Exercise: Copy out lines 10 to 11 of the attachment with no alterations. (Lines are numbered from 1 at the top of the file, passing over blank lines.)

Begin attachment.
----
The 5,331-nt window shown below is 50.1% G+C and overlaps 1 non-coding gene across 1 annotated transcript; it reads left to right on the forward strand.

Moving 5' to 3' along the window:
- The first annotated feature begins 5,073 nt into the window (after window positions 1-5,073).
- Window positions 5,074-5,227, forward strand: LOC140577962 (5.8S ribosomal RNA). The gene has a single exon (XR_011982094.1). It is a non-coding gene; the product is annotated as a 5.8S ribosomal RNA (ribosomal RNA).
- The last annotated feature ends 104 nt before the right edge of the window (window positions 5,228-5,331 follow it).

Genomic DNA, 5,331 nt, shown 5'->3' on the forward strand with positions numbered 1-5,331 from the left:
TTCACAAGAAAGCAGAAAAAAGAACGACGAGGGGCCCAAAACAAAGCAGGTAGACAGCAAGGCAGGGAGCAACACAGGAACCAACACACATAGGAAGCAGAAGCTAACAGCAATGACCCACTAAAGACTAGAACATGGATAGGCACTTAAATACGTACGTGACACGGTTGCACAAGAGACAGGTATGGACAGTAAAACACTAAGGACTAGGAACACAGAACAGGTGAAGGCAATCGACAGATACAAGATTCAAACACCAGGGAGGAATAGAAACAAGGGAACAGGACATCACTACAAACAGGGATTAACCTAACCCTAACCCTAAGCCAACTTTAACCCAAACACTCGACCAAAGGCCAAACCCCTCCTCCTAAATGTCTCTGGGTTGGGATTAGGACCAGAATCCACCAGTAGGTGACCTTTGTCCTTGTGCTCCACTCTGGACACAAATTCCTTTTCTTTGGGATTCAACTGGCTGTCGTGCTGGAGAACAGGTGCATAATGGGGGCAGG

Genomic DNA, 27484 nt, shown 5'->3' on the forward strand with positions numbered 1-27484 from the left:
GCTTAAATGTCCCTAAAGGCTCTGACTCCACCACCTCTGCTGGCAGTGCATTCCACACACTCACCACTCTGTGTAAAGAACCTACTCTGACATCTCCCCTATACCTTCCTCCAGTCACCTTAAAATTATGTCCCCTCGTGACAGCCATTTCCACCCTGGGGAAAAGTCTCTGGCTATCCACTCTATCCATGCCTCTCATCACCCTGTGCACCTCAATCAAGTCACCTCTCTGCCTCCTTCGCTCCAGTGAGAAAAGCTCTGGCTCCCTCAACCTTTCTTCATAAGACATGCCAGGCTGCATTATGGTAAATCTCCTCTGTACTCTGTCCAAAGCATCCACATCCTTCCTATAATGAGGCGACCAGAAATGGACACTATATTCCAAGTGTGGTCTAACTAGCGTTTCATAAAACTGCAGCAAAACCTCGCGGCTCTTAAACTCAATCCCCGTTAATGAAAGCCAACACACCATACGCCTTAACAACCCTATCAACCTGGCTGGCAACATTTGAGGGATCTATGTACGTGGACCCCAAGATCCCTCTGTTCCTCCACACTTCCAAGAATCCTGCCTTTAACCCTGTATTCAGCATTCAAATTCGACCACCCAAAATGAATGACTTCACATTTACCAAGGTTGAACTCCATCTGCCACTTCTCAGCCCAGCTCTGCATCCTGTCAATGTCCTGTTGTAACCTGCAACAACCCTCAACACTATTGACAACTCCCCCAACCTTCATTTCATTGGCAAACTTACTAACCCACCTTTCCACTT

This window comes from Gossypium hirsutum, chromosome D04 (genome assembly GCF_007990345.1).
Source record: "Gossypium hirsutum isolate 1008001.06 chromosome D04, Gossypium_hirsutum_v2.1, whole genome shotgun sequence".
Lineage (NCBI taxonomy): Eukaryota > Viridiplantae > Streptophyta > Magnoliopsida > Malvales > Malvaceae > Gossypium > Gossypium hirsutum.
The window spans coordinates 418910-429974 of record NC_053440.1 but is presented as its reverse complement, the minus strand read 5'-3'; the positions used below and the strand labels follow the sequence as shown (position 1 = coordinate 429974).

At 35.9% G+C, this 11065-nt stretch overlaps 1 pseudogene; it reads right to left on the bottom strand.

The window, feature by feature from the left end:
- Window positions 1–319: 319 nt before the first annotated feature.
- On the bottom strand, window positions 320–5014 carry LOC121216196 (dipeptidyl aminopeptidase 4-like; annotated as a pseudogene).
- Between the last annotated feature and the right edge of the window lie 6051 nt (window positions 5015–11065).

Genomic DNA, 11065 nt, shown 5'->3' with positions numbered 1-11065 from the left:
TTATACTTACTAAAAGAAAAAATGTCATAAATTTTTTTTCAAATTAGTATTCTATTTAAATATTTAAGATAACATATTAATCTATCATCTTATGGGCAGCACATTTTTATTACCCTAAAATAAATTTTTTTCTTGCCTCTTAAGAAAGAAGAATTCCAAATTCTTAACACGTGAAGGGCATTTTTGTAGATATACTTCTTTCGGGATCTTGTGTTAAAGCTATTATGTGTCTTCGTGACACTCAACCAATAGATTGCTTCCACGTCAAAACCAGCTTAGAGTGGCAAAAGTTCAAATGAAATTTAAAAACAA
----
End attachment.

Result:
This window comes from Gossypium hirsutum, chromosome D04 (genome assembly GCF_007990345.1).
Source record: "Gossypium hirsutum isolate 1008001.06 chromosome D04, Gossypium_hirsutum_v2.1, whole genome shotgun sequence".